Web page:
With dozens of black-and-white government dump trucks, excavators and other heavy equipment parked on the lawn of a crumbled presidential palace, Haitian President Rene Preval on Monday declared that the country's reconstruction has begun.
"While we're continuing to help people in the camps, we officially want to launch the reconstruction phase to allow these people to get out from underneath the tents," Preval said, adding that 100 of the CNE vehicles are being dispatched to neighborhoods to help in demolition and rubble removal. "It will not be easy and it requires a lot of resources. Before we reconstruct, we must clean up."
Preval marked the six-month anniversary of the catastrophic quake with a morning ceremony recognizing some two dozen Haitian and foreigners including Miami fire rescue volunteer Karls Noel Paul who helped in the early days.
Over at the U.N. Stabilization Mission, staffers marked the day with tears and the unveiling of a mural by eight Haitian artists that commemorated the 102 staff members killed.
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In South Florida, there was good news. Federal officials announced at the Miami field office of the U.S. Citizenship and Immigration Services that they plan to extend the deadline for undocumented Haitian nationals living in the United States to apply for Temporary Protected Status. They also said they are reviewing the possibility of extending the benefit, which defers deportation, to those who arrived shortly after Jan. 12.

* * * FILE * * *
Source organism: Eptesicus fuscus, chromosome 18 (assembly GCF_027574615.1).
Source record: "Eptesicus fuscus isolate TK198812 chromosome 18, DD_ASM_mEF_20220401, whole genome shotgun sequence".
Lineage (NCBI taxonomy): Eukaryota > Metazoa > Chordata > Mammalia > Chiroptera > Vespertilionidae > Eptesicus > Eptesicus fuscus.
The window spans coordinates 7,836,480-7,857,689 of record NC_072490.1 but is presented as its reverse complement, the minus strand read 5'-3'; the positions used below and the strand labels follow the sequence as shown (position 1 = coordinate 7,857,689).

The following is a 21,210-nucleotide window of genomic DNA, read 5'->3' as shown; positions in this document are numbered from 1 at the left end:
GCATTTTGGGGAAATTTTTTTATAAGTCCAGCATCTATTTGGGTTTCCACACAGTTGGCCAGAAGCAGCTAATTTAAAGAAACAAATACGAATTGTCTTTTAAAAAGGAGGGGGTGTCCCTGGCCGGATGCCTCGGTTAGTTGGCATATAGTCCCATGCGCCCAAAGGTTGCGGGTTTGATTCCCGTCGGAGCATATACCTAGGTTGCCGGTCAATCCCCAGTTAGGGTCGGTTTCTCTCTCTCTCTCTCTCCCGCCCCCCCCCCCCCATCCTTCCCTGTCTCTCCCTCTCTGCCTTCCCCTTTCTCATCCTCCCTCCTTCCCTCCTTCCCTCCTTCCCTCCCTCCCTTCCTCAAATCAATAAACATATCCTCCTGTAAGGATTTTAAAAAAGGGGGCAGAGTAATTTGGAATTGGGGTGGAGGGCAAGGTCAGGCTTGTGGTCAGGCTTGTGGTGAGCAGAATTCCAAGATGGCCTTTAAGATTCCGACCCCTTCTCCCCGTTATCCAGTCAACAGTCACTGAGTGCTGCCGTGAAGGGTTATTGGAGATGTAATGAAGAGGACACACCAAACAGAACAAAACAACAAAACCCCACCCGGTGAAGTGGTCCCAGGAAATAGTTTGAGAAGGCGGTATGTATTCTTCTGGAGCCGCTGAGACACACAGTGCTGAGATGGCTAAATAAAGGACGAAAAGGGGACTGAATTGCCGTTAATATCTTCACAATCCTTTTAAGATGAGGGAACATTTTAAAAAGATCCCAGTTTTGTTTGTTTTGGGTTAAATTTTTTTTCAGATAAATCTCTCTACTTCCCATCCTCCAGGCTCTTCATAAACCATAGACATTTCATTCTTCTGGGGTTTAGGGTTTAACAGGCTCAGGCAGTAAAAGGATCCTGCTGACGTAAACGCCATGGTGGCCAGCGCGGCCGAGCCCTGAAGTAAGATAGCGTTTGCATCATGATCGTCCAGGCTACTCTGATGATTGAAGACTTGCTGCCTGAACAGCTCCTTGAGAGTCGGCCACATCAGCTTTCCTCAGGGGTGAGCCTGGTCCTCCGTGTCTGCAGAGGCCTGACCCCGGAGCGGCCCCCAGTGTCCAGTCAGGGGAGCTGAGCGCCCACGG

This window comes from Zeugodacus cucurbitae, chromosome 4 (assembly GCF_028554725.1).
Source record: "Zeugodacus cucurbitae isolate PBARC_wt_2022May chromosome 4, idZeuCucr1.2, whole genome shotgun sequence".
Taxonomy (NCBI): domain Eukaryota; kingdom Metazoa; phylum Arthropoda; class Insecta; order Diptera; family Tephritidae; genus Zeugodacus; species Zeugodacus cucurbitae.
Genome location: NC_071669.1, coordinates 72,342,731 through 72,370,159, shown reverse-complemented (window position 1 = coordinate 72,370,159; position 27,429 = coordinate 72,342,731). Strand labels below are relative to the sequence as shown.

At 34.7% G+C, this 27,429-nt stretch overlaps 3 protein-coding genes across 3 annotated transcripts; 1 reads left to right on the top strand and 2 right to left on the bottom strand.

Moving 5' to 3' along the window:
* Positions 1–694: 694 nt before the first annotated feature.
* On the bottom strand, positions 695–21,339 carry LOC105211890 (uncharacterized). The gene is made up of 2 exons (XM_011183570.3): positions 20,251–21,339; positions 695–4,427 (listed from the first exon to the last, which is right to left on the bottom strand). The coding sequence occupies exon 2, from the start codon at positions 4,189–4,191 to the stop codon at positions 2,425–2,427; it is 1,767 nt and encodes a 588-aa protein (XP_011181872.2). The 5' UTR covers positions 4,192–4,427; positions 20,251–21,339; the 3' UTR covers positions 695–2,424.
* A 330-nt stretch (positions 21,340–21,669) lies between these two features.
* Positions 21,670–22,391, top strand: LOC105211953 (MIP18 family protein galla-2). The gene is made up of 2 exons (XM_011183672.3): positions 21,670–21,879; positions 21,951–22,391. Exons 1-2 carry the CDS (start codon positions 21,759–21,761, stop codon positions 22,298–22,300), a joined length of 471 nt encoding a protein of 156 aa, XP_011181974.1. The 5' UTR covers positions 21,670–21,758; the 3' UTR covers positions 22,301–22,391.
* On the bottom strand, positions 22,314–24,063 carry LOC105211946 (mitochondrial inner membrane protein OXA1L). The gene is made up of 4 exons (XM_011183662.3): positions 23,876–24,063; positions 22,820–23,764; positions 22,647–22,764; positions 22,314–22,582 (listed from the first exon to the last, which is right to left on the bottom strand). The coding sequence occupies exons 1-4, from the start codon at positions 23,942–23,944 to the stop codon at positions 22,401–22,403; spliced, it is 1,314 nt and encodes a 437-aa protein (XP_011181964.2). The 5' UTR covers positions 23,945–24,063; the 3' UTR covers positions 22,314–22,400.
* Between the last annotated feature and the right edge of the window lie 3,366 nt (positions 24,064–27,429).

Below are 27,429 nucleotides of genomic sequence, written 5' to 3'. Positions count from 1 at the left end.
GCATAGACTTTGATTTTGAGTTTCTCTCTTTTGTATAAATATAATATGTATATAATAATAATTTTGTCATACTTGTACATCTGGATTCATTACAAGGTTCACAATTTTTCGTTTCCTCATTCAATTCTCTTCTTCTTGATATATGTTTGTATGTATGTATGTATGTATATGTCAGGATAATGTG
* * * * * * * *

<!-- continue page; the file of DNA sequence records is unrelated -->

But immigration advocates remained concerned over how to legally get more Haitians still contending with the rubble-rife aftermath out of the country.
"It's something that would be a tremendous shot in the arm to the recovery of Haiti," immigration advocate Steve Forester said.
Alejandro Mayorkas, director of U.S. Citizenship and Immigration Services, said his office also is examining -- along with the state department -- whether to expedite visas for Haitians whose petitions for relatives in Haiti have been approved.
In Washington, President Barack Obama, meeting with Dominican Republic President Leonel Fernandez, thanked that nation for coming to Haiti's rescue, while Cheryl Mills, chief or staff to Secretary of State Hillary Clinton, provided a progress report . It includes providing food to the estimated 1.5 million left homeless by the quake and improvements in health care.
"There is still an enormous amount that needs to be done," Mills said.
Housing and removing rubble remain Haiti's two biggest challenges, Preval said during the ceremony that was attended by former President Bill Clinton, who co-chairs the Interim Haiti Reconstruction Commission.
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